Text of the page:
Karen said...

The world is indeed a very inadequate place when you peer at it closely, isn't it?

My sister has a couch like that- and a futon. It's couch or futon when I'm there, which is an uneviable choice. I tried sleeping in the hallway a couple of months ago but that didn't work either. Morose sigh! And it's so hard to find good pens, isn't it? I cajouled my friend into stealing some for me from his place of work, but I'm down to my last two now.

Karen said...

Unenviable, that is.

TimT said...

Tell me about it. I've tried pen after pen after pen, they all get caught up on the train trip. I like to write on the train sometimes, for some reason you can be introspective on the train more easily than at home (although even that's impossible at peak hour). I discovered some super-ink pens that for some reason seemed to work well on trains, but they ran out too quickly.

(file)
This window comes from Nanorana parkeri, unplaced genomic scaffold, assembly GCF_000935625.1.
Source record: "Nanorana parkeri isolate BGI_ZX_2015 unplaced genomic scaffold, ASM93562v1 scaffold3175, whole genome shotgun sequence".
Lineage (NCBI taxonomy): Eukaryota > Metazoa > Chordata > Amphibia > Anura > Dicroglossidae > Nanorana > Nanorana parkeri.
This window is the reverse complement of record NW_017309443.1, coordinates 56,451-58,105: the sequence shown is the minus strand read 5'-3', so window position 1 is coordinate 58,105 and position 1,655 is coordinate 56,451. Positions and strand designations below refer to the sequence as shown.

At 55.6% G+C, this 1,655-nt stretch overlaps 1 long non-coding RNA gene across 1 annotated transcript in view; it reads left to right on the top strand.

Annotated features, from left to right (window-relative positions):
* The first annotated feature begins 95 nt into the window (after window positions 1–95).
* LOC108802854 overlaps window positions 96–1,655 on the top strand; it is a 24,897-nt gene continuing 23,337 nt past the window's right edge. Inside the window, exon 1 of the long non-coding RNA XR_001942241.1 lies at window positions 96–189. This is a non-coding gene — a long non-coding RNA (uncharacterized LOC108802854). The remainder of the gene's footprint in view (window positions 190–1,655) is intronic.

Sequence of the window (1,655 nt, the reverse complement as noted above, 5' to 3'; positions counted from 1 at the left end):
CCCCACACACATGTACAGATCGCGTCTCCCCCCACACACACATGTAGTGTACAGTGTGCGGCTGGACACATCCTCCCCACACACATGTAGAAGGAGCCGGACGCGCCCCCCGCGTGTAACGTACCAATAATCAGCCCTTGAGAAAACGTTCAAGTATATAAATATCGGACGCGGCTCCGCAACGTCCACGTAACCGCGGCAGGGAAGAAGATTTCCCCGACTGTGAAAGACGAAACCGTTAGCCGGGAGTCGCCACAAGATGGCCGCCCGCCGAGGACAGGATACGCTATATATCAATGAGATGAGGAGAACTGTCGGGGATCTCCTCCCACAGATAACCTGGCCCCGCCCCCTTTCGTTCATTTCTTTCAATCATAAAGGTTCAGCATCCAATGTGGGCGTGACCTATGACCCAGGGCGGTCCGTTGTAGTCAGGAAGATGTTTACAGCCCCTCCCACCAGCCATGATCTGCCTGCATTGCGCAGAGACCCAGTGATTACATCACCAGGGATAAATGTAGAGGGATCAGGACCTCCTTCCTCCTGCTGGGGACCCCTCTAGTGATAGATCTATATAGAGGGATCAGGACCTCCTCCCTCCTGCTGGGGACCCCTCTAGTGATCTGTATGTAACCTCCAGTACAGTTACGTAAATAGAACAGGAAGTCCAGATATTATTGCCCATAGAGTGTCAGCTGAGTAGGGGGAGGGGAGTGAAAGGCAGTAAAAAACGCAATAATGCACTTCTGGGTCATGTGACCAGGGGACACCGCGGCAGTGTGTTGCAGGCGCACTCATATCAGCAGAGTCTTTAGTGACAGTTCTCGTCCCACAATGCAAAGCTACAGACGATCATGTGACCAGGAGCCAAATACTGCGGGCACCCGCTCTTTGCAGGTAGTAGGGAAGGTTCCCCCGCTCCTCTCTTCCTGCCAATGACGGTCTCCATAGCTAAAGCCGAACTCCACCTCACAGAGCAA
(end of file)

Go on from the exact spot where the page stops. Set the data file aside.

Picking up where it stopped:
And couches are evil, but I'm probably not the best person to judge them. This couch seems to have a radioactive core, judging from the amount of heat it generates sometimes...

Karen said...

A good pen is indeed hard to find. I was in despair before I got this new stash of tax payer-funded felt tip pens, because every pen I could lay my hands on kept ripping through the page. Of course another solution would be to stop pressing so hard, but my suppressed left-handedness has to come out in some form or other. I write on the train too, but I can't if anyone is close enough to read what I'm writing.

I feel so desolate when I know I'm going to have to sleep on a couch!

(Word verification is so hard at this time of night!).

Caz said...

Hmm, I reckon lawyers and dishwashers get a fair amount of bagging, just not in formal or published reviews. That wouldn't take the pain out of it though, as the sting is more personal in the private sphere.

Caz said...

I would critique my couch for you, but I score it a 5/5, even for afternoon naps - so I'll spare you the envy.

My socks have no holes.

My pens work, all the time, except when they run out.

My mirrors are fine and dandy.

My kitchen sink is a tad pedestrian though.

TimT said...

When you say 'pedestrian', it makes me think your kitchen sink goes for furtive walks at night when you're not looking. Which would, paradoxically, be most unpedestrian for a kitchen sink.

Email: timhtrain - at -